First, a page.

First spotted by Forbes, FaceApp has some dubious terms of service which is detailed on the company’s website. The most striking thing about FaceApp’s terms of service is that the company has rights to use “user content” for commercial purposes.

 

“You grant FaceApp a perpetual, irrevocable, nonexclusive, royalty-free, worldwide, fully-paid, transferable sub-licensable license to use, reproduce, modify, adapt, publish, translate, create derivative works from, distribute, publicly perform and display your User Content and any name, username or likeness provided in connection with your User Content in all media formats and channels now known or later developed, without compensation to you,” reads FaceApp’s terms.

FaceApp clearly states that it can use your photos and information shared on the app for commercial purposes without any royalties. While it’s totally up to the user to do as they like with their FaceApp photos, it also raises security questions, especially since FaceApp is storing user data.

Ever since the Cambridge Analytica scandal, there has been continuous scrutiny over sharing user data with services. Facebook’s 10 year challenge which became viral globally was also suspected to be a major data collecting scheme. Nothing has been proved as yet, but it’s definite that users are still not aware about how companies have access to data. FaceApp has now been downloaded by over 100 million users on Android, and it also became the top-ranked app on iOS.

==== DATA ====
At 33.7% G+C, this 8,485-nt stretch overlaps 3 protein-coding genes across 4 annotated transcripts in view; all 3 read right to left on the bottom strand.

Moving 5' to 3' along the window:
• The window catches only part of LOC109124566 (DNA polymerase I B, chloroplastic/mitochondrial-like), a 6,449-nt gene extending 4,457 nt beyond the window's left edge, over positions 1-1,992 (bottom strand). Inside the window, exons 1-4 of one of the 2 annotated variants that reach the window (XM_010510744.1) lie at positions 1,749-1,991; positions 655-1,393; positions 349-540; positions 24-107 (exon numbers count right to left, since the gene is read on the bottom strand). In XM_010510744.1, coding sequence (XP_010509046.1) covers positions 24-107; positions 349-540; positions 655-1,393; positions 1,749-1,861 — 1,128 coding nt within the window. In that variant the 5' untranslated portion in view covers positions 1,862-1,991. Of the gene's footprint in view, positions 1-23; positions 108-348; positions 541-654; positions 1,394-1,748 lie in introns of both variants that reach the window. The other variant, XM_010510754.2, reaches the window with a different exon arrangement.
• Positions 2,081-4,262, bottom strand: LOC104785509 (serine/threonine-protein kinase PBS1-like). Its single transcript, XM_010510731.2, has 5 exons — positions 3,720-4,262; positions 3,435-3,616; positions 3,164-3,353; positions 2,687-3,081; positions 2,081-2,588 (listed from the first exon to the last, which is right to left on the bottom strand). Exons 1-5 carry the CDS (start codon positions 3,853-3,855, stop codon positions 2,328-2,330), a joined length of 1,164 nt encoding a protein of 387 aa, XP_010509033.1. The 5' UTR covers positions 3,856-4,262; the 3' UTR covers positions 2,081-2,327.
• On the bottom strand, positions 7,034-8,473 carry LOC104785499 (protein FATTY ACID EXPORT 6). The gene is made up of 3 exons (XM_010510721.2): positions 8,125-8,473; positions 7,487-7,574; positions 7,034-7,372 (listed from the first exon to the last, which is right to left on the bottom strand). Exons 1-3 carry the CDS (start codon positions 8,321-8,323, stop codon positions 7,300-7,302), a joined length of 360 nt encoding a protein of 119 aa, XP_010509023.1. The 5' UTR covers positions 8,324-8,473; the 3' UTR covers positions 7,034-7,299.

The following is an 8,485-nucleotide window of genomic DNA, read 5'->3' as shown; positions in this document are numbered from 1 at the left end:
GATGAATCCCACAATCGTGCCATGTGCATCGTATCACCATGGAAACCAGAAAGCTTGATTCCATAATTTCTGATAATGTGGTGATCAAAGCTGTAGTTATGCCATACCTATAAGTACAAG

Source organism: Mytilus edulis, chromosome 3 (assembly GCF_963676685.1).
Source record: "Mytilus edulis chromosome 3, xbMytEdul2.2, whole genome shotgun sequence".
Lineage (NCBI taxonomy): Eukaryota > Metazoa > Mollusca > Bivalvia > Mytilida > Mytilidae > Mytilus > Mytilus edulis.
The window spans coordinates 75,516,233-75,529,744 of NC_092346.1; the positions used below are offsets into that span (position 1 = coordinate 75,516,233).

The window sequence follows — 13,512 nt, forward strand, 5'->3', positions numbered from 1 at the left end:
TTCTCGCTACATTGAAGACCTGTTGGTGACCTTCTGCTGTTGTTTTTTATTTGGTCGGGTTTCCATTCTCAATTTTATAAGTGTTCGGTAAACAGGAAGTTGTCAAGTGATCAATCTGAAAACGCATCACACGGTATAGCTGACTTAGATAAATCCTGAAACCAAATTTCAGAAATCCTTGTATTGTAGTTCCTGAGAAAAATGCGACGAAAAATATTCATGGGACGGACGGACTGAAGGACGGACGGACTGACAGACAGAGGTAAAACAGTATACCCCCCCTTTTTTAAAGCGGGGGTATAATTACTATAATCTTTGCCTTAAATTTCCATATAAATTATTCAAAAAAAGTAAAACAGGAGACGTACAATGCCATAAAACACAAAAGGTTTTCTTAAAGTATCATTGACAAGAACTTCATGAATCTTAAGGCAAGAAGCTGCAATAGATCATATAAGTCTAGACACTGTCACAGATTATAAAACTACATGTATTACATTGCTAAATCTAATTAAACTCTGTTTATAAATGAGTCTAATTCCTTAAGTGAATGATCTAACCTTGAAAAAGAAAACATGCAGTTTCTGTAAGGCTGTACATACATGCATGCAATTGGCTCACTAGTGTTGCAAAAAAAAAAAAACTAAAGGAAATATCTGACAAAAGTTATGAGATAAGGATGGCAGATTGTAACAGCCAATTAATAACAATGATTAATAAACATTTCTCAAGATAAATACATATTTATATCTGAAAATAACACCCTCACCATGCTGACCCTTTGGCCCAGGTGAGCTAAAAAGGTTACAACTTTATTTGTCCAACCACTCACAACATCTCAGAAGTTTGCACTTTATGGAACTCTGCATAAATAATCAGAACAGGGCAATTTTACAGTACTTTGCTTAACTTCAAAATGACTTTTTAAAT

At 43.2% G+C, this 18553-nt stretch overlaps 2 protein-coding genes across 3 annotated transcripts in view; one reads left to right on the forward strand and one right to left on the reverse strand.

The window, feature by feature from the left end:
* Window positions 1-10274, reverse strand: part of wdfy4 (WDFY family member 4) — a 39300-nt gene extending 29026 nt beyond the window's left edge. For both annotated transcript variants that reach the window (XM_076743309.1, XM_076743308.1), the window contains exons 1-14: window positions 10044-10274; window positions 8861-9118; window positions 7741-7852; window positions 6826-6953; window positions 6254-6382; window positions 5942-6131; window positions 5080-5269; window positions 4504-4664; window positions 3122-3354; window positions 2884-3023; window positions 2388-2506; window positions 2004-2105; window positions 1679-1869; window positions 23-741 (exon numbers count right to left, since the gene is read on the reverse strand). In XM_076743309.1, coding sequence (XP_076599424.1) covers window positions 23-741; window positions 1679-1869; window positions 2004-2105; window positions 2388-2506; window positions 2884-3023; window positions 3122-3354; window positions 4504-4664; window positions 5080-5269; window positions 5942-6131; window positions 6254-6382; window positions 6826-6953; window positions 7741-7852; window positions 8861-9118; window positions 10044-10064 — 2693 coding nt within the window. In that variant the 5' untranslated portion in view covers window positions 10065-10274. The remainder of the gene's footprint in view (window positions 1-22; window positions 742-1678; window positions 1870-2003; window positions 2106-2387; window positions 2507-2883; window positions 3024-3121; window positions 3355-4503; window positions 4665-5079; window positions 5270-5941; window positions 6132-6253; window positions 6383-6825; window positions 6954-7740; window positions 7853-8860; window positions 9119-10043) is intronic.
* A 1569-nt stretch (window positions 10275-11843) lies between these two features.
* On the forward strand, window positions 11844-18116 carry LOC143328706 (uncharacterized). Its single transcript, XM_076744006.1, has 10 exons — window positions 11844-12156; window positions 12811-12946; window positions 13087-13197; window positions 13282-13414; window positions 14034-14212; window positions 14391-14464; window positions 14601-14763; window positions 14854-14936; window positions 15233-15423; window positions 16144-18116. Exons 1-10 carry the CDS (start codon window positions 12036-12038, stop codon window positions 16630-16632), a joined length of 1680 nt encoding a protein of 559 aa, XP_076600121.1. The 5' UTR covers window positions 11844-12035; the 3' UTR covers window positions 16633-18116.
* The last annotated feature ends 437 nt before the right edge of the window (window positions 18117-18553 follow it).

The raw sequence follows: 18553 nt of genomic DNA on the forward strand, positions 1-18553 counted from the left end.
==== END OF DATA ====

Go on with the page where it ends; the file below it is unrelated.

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Tech-Film

Rape case: Aditya Pancholi gets interim protection till Aug 3

The Kashmir Monitor

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A sessions court extended till August 3 the interim protection from arrest granted to actor Aditya Pancholi in a case of rape filed against him by a Bollywood actress.

Pancholi had approached the court seeking anticipatory bail after the suburban Versova police lodged an FIR against him on June 28.

The actor was then granted interim protection from arrest till July 19.

 

“The court on Friday adjourned the hearing on the plea till August 3. The interim protection granted to Pancholi from arrest shall continue till then,” Pancholi’s advocate Prashant Patil said.

The 54-year-old actor has been charged under sections 376 (rape), 328 (causing hurt by means of poison), 384 (extortion), 341 (wrongful restraint), 342 (wrongful confinement), 323 (voluntarily causing hurt) and 506 (criminal intimidation) of the Indian Penal Code (IPC).

The actress alleged that between 2004-2006, Pancholi kept her at different locations and forcibly tried to establish a relationship with her by spiking her drinks.

Pancholi claimed that he has been falsely implicated in the case.